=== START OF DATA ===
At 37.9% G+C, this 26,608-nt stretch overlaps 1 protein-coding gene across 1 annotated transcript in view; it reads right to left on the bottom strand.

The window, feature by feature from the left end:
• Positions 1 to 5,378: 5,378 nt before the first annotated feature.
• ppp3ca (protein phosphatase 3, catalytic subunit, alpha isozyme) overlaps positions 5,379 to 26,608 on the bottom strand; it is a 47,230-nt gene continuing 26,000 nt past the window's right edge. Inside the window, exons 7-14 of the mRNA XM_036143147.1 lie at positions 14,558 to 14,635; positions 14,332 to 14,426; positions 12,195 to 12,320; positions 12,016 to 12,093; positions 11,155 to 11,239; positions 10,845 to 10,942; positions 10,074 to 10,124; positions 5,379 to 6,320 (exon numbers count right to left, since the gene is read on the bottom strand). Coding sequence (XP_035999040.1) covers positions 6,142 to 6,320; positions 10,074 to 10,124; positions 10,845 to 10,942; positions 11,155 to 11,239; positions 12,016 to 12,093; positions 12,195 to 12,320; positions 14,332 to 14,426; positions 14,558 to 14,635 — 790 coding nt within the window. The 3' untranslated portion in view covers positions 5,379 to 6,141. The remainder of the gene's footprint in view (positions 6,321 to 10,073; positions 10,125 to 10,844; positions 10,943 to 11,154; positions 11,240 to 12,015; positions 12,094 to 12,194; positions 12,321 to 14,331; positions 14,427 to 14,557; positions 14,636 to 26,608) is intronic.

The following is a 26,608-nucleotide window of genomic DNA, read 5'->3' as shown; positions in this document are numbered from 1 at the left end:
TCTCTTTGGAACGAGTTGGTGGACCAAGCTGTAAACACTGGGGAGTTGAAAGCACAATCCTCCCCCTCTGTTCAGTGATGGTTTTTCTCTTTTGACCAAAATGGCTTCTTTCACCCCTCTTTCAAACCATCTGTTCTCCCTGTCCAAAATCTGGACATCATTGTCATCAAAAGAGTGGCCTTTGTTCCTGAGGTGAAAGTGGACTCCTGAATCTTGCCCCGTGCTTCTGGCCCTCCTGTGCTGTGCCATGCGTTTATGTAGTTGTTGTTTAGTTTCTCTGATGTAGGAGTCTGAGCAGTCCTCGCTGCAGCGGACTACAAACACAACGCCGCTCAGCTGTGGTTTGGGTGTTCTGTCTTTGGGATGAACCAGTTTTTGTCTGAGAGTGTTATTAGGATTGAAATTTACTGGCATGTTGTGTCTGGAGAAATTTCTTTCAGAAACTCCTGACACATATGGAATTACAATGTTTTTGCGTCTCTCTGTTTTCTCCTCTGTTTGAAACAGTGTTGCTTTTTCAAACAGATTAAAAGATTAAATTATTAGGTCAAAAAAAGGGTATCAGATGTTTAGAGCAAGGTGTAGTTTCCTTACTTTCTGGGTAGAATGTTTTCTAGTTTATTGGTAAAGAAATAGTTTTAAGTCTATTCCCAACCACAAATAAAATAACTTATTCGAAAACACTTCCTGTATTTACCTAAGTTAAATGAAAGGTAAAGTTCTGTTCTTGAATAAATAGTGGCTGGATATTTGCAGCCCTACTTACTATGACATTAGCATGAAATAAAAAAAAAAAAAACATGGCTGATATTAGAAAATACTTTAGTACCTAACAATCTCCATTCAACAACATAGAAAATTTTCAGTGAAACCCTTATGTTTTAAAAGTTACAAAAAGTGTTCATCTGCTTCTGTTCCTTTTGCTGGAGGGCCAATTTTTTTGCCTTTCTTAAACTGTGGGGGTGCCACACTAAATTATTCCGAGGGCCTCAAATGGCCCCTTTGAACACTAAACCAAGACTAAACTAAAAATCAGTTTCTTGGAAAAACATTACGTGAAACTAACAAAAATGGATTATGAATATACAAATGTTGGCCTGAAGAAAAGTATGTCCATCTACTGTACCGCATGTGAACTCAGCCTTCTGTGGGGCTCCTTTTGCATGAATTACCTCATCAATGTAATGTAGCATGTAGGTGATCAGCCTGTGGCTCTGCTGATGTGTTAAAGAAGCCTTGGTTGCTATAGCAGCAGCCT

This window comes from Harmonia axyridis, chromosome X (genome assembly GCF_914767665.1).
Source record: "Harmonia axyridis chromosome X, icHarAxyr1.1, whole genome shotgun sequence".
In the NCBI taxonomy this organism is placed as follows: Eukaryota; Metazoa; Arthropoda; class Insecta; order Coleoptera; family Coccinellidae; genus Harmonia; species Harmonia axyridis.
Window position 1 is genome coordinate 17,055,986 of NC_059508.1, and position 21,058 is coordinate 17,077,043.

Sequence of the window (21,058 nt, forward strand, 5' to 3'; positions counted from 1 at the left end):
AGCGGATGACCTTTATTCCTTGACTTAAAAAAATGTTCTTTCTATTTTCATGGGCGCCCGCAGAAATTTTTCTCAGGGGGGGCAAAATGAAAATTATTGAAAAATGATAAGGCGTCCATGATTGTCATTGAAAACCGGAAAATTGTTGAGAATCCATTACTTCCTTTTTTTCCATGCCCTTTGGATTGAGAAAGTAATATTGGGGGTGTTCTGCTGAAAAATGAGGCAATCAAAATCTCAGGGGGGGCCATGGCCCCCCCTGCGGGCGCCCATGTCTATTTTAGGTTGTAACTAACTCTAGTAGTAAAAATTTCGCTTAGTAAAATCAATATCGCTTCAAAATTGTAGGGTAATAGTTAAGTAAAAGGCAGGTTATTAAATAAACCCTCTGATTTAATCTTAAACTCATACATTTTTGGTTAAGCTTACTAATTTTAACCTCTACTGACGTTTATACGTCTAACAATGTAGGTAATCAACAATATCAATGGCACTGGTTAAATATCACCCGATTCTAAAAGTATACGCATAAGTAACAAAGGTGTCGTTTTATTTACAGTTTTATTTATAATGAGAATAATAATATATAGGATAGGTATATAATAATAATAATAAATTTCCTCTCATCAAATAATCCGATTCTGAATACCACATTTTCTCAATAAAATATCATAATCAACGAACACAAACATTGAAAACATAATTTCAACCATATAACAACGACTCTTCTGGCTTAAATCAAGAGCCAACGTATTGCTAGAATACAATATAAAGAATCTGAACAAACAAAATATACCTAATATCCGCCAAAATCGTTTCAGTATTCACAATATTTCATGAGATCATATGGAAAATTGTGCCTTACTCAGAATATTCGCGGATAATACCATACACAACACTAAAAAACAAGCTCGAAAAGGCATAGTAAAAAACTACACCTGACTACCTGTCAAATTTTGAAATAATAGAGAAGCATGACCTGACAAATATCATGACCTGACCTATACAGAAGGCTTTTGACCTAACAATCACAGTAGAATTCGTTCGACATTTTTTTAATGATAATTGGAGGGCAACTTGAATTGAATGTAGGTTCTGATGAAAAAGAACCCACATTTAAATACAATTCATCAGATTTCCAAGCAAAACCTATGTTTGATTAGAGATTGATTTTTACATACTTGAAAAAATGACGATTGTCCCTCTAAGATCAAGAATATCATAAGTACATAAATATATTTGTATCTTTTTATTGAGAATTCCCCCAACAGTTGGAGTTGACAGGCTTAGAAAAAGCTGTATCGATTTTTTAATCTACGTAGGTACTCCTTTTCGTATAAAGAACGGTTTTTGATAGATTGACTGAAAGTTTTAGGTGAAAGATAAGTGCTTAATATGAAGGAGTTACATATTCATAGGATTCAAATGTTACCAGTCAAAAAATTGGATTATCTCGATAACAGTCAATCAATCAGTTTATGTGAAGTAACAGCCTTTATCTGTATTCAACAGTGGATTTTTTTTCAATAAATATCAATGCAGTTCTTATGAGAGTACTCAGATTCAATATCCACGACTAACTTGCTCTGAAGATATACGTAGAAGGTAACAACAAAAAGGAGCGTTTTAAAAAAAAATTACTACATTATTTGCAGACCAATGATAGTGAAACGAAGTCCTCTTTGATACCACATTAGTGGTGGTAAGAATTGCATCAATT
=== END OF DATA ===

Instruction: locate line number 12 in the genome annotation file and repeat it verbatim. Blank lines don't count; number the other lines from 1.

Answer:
AGCGGATGACCTTTATTCCTTGACTTAAAAAAATGTTCTTTCTATTTTCATGGGCGCCCGCAGAAATTTTTCTCAGGGGGGGCAAAATGAAAATTATTGAAAAATGATAAGGCGTCCATGATTGTCATTGAAAACCGGAAAATTGTTGAGAATCCATTACTTCCTTTTTTTCCATGCCCTTTGGATTGAGAAAGTAATATTGGGGGTGTTCTGCTGAAAAATGAGGCAATCAAAATCTCAGGGGGGGCCATGGCCCCCCCTGCGGGCGCCCATGTCTATTTTAGGTTGTAACTAACTCTAGTAGTAAAAATTTCGCTTAGTAAAATCAATATCGCTTCAAAATTGTAGGGTAATAGTTAAGTAAAAGGCAGGTTATTAAATAAACCCTCTGATTTAATCTTAAACTCATACATTTTTGGTTAAGCTTACTAATTTTAACCTCTACTGACGTTTATACGTCTAACAATGTAGGTAATCAACAATATCAATGGCACTGGTTAAATATCACCCGATTCTAAAAGTATACGCATAAGTAACAAAGGTGTCGTTTTATTTACAGTTTTATTTATAATGAGAATAATAATATATAGGATAGGTATATAATAATAATAATAAATTTCCTCTCATCAAATAATCCGATTCTGAATACCACATTTTCTCAATAAAATATCATAATCAACGAACACAAACATTGAAAACATAATTTCAACCATATAACAACGACTCTTCTGGCTTAAATCAAGAGCCAACGTATTGCTAGAATACAATATAAAGAATCTGAACAAACAAAATATACCTAATATCCGCCAAAATCGTTTCAGTATTCACAATATTTCATGAGATCATATGGAAAATTGTGCCTTACTCAGAATATTCGCGGATAATACCATACACAACACTAAAAAACAAGCTCGAAAAGGCATAGTAAAAAACTACACCTGACTACCTGTCAAATTTTGAAATAATAGAGAAGCATGACCTGACAAATATCATGACCTGACCTATACAGAAGGCTTTTGACCTAACAATCACAGTAGAATTCGTTCGACATTTTTTTAATGATAATTGGAGGGCAACTTGAATTGAATGTAGGTTCTGATGAAAAAGAACCCACATTTAAATACAATTCATCAGATTTCCAAGCAAAACCTATGTTTGATTAGAGATTGATTTTTACATACTTGAAAAAATGACGATTGTCCCTCTAAGATCAAGAATATCATAAGTACATAAATATATTTGTATCTTTTTATTGAGAATTCCCCCAACAGTTGGAGTTGACAGGCTTAGAAAAAGCTGTATCGATTTTTTAATCTACGTAGGTACTCCTTTTCGTATAAAGAACGGTTTTTGATAGATTGACTGAAAGTTTTAGGTGAAAGATAAGTGCTTAATATGAAGGAGTTACATATTCATAGGATTCAAATGTTACCAGTCAAAAAATTGGATTATCTCGATAACAGTCAATCAATCAGTTTATGTGAAGTAACAGCCTTTATCTGTATTCAACAGTGGATTTTTTTTCAATAAATATCAATGCAGTTCTTATGAGAGTACTCAGATTCAATATCCACGACTAACTTGCTCTGAAGATATACGTAGAAGGTAACAACAAAAAGGAGCGTTTTAAAAAAAAATTACTACATTATTTGCAGACCAATGATAGTGAAACGAAGTCCTCTTTGATACCACATTAGTGGTGGTAAGAATTGCATCAATT